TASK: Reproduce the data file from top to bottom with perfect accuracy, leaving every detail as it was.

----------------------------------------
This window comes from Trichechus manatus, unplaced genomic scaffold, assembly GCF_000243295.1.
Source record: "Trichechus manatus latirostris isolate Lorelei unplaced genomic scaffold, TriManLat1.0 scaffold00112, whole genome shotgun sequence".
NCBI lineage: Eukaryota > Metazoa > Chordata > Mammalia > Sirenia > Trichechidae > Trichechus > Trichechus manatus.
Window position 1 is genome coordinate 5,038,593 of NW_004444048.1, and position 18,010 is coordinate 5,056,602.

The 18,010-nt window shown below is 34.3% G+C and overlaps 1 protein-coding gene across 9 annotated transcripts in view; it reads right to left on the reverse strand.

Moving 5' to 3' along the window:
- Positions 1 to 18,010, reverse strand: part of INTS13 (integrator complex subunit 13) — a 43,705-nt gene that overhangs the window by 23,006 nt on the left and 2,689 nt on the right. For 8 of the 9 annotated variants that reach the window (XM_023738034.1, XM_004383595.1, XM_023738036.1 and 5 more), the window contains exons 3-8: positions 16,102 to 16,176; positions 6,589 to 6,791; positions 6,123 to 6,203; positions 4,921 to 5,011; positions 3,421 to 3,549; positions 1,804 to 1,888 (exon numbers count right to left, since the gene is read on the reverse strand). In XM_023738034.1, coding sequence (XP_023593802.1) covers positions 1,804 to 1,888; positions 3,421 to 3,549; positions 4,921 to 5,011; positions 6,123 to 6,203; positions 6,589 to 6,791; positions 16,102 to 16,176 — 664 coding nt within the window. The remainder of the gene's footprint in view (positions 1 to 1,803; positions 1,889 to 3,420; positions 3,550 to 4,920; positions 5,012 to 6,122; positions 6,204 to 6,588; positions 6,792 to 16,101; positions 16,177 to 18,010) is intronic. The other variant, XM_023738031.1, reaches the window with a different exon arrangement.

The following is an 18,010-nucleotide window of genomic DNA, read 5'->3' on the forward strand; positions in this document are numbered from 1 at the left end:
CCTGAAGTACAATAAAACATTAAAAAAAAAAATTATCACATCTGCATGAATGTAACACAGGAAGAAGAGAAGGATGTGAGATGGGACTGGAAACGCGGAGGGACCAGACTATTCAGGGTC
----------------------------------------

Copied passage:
This window comes from Trichechus manatus, unplaced genomic scaffold, assembly GCF_000243295.1.
Source record: "Trichechus manatus latirostris isolate Lorelei unplaced genomic scaffold, TriManLat1.0 scaffold00112, whole genome shotgun sequence".
NCBI lineage: Eukaryota > Metazoa > Chordata > Mammalia > Sirenia > Trichechidae > Trichechus > Trichechus manatus.
Window position 1 is genome coordinate 5,038,593 of NW_004444048.1, and position 18,010 is coordinate 5,056,602.

The 18,010-nt window shown below is 34.3% G+C and overlaps 1 protein-coding gene across 9 annotated transcripts in view; it reads right to left on the reverse strand.

Moving 5' to 3' along the window:
- Positions 1 to 18,010, reverse strand: part of INTS13 (integrator complex subunit 13) — a 43,705-nt gene that overhangs the window by 23,006 nt on the left and 2,689 nt on the right. For 8 of the 9 annotated variants that reach the window (XM_023738034.1, XM_004383595.1, XM_023738036.1 and 5 more), the window contains exons 3-8: positions 16,102 to 16,176; positions 6,589 to 6,791; positions 6,123 to 6,203; positions 4,921 to 5,011; positions 3,421 to 3,549; positions 1,804 to 1,888 (exon numbers count right to left, since the gene is read on the reverse strand). In XM_023738034.1, coding sequence (XP_023593802.1) covers positions 1,804 to 1,888; positions 3,421 to 3,549; positions 4,921 to 5,011; positions 6,123 to 6,203; positions 6,589 to 6,791; positions 16,102 to 16,176 — 664 coding nt within the window. The remainder of the gene's footprint in view (positions 1 to 1,803; positions 1,889 to 3,420; positions 3,550 to 4,920; positions 5,012 to 6,122; positions 6,204 to 6,588; positions 6,792 to 16,101; positions 16,177 to 18,010) is intronic. The other variant, XM_023738031.1, reaches the window with a different exon arrangement.

The following is an 18,010-nucleotide window of genomic DNA, read 5'->3' on the forward strand; positions in this document are numbered from 1 at the left end:
CCTGAAGTACAATAAAACATTAAAAAAAAAAATTATCACATCTGCATGAATGTAACACAGGAAGAAGAGAAGGATGTGAGATGGGACTGGAAACGCGGAGGGACCAGACTATTCAGGGTC